The Idaho Click It, Dont Risk It! Seat
Belt Summit brought together more than 220 safety professionals
from around the state this week (Wednesday, March 17). The
summit, sponsored by ITDs Office of Highway Safety (OHS),
focused on preventing fatalities in traffic crashes through
the proper use of seat belts and booster seats.
Speakers identified strategies for saving lives, including
seatbelt laws, visible enforcement campaigns, vehicle technology,
roadway designs/maintenance and infrastructure.
The challenge before us: moving toward zero deaths,
ITD Director David Ekern told the group assembled at Boises
DoubleTree Riverside Hotel.
Getting to that goal will require successful partnerships,
like those already formed between attendees, Ekern told the
crowd. The role of partnerships between government entities,
law enforcement and private industry also played a prominent
part of the days presentations.
Federal Highway Administration (FHWA) is a major player in
those partnerships. Idahos FHWA Division Administrator
Steve Moreno spoke of his agencys outreach efforts at
businesses and in the lobbies of discount stores, where seat
belt messages are driven home through demonstrations that
use toys and eggs. One demonstration uses a Barbie car with
eggs in the seats, some secured, some not. The car is propelled
into an object to simulate a crash; the condition of the unrestrained
eggs dramatically illustrates how a person might fare in a
The focus of the message has got to be personal, because
everyone in this room knows it will never happen to them.
Moreno said. Its a concept of personal choice.
If people know the facts about highway safety, if I give you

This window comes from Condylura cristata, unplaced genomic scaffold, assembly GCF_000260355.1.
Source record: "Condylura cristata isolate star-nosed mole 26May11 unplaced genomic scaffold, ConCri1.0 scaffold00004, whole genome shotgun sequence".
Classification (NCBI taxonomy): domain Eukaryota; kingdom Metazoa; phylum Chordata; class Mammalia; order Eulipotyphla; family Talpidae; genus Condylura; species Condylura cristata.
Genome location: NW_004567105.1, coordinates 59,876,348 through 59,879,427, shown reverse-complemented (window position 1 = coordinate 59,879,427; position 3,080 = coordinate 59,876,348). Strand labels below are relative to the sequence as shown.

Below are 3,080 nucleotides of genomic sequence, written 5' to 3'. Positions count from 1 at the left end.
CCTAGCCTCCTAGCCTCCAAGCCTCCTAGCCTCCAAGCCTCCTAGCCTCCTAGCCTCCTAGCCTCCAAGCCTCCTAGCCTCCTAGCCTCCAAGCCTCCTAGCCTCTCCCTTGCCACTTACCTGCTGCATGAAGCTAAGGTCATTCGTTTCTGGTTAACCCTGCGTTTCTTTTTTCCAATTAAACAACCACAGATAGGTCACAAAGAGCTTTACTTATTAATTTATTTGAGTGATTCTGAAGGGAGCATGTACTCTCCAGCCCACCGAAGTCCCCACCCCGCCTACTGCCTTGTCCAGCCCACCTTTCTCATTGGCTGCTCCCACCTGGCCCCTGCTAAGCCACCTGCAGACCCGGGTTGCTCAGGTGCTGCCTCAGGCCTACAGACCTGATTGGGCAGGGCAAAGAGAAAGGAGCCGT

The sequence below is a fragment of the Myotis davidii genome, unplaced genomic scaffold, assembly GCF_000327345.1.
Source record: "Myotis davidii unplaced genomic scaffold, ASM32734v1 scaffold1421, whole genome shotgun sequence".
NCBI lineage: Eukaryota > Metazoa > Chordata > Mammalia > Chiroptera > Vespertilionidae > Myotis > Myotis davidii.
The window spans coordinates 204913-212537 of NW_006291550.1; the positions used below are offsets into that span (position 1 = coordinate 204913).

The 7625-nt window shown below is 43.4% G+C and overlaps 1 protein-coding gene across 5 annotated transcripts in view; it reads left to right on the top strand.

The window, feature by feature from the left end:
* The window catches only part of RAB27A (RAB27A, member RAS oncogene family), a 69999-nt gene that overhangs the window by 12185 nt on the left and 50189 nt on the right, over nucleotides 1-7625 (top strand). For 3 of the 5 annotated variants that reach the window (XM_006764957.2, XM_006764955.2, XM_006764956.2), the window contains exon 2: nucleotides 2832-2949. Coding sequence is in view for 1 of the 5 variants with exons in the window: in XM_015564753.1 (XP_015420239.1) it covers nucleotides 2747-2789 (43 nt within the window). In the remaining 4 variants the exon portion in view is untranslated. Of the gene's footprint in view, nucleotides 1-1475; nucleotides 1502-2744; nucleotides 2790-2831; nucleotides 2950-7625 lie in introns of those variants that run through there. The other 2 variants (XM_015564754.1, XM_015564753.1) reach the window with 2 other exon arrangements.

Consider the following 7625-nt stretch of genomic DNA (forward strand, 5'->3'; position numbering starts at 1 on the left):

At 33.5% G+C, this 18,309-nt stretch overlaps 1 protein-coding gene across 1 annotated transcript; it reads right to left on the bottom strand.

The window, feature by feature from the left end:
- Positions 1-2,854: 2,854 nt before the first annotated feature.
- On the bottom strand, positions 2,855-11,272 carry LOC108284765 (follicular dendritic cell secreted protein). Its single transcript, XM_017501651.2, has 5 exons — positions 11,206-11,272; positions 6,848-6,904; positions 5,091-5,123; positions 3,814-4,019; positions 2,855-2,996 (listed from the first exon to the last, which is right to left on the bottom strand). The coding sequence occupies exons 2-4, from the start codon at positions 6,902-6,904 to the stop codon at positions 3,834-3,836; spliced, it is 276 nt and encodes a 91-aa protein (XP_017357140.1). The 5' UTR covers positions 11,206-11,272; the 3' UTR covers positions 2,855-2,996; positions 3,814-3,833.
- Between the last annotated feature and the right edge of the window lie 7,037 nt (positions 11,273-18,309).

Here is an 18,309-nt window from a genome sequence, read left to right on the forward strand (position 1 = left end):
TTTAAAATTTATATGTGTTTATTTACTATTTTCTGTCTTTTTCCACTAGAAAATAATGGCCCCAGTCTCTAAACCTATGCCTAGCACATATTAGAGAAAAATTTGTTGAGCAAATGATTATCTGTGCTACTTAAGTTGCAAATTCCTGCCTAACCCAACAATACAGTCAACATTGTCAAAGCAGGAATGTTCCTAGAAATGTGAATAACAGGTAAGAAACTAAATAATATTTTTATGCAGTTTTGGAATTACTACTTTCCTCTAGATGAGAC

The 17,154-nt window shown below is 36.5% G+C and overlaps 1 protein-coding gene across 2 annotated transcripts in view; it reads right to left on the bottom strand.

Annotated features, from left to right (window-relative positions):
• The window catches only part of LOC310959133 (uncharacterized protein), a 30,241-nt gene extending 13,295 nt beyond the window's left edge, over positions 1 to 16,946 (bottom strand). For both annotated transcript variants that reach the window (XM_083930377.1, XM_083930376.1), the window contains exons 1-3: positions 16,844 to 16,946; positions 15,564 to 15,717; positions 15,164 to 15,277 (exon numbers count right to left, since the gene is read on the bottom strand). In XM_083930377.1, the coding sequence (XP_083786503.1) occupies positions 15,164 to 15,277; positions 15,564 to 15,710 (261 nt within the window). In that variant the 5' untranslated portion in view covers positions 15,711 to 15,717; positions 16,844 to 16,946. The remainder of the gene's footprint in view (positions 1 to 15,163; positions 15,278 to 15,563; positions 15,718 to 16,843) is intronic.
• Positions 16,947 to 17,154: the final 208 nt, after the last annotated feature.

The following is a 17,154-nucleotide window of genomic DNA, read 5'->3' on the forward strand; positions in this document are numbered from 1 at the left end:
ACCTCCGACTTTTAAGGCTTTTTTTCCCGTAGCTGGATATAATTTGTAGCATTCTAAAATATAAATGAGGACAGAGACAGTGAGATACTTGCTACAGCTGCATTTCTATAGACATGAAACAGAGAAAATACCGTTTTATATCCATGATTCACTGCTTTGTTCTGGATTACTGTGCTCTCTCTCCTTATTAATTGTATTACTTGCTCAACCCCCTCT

the right information, you are smart enough to make the right
Also featured at the summit was a case study of Vermonts
successful seat belt campaign. Ted Minall of the Vermont Governors
Safety Program described how the Click It or Ticket! campaign
has helped seat belt use in that state go from 67 percent
to 85 percent.
The (Click It) message is to convince people to save
their lives, Minall said. Its not (an advertising)
blitz, not a crackdown. What it is: high visibility enforcement
without tolerance for occupant protection violations.
The message is to save lives, he repeated. Heres
what its all about: for two years in a row, because
of Click It, because of highway enforcement, there were no
fatalities over Memorial Day weekend.
Vermonts seat belt campaign is often considered a model
for other states. Previously ranked 40th in the nation in
terms of seat belt use, Vermont now ranks third. In Idaho,
seat belt usage reached 72 percent in September 2003, an increase
of nine percent from the previous year. The national average
is 79 percent.
Automobile collisions are the states leading cause
of accidental death.
Nationally recognized crash investigator Rob Kaufman of Harborview
Injury Prevention and Research Center in Seattle spoke at
the all-day summit about restraint technologies.
Many people do not realize how their cars have been designed
to reduce injuries in a crash, he said. For example, built-in
technologies in seat belt mechanisms hold a person in place
during a crash; this can reduce the severity of chest injuries
by preventing a driver being thrown into the steering wheel.
If force (from a crash) was a disease, then a seatbelt
is like an immunization against it, Kaufman said. A
seatbelt helps manage the force (from a crash). This is going
to save lives.
This summit was all about saving lives, said
Mary Hunter, OHS Adult Occupant Protection Specialist. Buckling
up remains the single-best defense against serious injury
or death for you and your passengers, if youre involved
in a crash.
The OHS received a federal grant of $480,000 from the National
Highway Traffic Safety Administration (NHTSA) to support a
May Click It, Dont Risk It! campaign. The
May campaign will include paid advertising and concerted efforts
by state and local law enforcement to increase safety restraint
On average, five Idahoans are either killed or seriously
injured every day in traffic crashes. In 2002, 62 percent
of the 216 people who died in motor vehicle crashes in Idaho
were not wearing seat belts, according to OHS officials.
NHTSA estimates that half of those killed would have lived
had they been wearing safety restraints.